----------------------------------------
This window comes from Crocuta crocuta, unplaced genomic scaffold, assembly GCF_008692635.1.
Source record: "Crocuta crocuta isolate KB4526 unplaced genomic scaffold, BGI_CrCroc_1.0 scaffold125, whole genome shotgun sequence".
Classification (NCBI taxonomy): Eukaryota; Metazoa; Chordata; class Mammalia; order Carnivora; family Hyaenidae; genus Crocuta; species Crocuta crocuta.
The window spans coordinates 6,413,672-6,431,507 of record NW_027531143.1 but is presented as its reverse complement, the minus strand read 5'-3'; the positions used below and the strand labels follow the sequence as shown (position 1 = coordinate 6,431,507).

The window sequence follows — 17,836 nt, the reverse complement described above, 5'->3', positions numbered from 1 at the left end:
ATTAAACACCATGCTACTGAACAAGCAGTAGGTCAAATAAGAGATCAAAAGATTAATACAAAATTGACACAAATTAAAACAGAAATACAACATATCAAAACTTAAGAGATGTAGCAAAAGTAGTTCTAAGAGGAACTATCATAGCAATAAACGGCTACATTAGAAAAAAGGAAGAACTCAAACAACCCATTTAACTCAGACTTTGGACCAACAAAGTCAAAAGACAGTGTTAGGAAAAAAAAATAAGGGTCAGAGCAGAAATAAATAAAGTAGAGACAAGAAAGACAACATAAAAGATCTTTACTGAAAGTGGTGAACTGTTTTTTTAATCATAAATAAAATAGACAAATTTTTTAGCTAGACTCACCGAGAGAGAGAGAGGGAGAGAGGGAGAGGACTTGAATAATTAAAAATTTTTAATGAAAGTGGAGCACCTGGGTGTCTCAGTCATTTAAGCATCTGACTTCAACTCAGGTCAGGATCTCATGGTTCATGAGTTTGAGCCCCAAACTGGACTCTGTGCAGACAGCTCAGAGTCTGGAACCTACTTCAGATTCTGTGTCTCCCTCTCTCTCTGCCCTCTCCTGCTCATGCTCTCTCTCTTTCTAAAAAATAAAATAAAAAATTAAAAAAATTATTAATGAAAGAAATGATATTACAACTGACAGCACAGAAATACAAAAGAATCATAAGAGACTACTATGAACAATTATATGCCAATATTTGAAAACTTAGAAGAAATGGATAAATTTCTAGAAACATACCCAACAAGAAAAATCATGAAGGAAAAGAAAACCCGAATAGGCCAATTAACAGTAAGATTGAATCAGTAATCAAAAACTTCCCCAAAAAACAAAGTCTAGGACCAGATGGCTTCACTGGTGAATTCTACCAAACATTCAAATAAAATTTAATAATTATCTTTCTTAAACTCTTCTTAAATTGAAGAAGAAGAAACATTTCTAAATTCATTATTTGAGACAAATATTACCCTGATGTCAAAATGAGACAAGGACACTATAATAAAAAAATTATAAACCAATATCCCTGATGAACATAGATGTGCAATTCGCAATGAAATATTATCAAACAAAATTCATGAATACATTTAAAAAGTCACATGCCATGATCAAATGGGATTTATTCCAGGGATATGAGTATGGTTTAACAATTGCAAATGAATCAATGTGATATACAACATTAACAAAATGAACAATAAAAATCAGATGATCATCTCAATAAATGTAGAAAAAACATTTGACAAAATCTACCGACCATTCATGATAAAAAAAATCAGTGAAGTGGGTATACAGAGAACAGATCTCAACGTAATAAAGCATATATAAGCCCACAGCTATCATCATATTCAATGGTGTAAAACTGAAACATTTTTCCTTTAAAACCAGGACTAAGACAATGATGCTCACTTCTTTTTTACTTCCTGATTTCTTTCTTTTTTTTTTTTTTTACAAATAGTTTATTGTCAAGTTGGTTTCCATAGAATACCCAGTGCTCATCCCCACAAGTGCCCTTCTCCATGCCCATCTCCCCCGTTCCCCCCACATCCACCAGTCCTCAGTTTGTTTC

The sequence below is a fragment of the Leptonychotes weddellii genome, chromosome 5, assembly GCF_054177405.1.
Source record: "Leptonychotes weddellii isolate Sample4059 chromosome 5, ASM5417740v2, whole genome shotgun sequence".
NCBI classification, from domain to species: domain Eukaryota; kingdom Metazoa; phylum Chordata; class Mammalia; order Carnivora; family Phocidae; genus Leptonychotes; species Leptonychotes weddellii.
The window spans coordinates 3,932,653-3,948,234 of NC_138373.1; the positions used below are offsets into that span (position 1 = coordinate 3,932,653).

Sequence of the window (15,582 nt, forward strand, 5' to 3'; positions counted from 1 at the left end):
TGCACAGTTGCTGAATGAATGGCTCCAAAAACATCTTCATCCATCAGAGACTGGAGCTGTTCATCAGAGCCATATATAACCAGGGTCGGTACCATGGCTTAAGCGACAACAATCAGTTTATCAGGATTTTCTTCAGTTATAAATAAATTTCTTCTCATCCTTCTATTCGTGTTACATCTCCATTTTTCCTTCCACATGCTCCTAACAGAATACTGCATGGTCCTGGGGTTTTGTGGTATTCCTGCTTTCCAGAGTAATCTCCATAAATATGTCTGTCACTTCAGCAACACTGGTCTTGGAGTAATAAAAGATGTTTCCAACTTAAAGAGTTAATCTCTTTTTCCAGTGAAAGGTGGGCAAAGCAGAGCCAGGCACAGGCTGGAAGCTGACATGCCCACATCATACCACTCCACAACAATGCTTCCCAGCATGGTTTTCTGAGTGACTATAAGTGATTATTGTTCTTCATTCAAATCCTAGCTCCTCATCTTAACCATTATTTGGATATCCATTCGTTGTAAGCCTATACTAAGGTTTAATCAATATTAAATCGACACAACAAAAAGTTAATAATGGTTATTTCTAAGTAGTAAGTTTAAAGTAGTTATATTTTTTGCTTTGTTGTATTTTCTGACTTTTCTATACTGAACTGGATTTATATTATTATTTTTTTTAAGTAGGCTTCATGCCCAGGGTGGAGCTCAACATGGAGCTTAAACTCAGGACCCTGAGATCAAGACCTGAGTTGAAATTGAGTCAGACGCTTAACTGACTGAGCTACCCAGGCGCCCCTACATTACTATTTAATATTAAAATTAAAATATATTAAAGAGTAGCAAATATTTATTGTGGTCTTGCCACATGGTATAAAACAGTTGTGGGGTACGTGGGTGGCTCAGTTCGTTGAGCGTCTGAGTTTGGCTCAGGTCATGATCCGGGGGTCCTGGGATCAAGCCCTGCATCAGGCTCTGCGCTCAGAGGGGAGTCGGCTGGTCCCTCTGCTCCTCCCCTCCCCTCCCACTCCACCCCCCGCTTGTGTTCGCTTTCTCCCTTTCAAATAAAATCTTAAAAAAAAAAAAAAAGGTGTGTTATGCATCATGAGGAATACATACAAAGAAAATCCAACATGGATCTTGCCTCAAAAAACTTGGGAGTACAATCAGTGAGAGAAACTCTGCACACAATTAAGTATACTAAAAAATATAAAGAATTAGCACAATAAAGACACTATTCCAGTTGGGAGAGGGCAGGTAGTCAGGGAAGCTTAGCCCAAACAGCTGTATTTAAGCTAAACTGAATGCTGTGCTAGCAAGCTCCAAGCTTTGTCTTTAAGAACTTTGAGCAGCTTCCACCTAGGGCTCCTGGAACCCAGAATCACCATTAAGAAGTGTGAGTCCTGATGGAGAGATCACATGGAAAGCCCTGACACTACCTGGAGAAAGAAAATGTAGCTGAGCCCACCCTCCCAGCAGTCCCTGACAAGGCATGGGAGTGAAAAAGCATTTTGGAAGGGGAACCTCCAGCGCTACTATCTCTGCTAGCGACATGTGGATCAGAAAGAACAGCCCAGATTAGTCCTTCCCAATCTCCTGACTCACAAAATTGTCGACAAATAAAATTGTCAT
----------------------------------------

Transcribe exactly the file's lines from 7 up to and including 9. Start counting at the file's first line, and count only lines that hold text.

The sequence below is a fragment of the Leptonychotes weddellii genome, chromosome 5, assembly GCF_054177405.1.
Source record: "Leptonychotes weddellii isolate Sample4059 chromosome 5, ASM5417740v2, whole genome shotgun sequence".
NCBI classification, from domain to species: domain Eukaryota; kingdom Metazoa; phylum Chordata; class Mammalia; order Carnivora; family Phocidae; genus Leptonychotes; species Leptonychotes weddellii.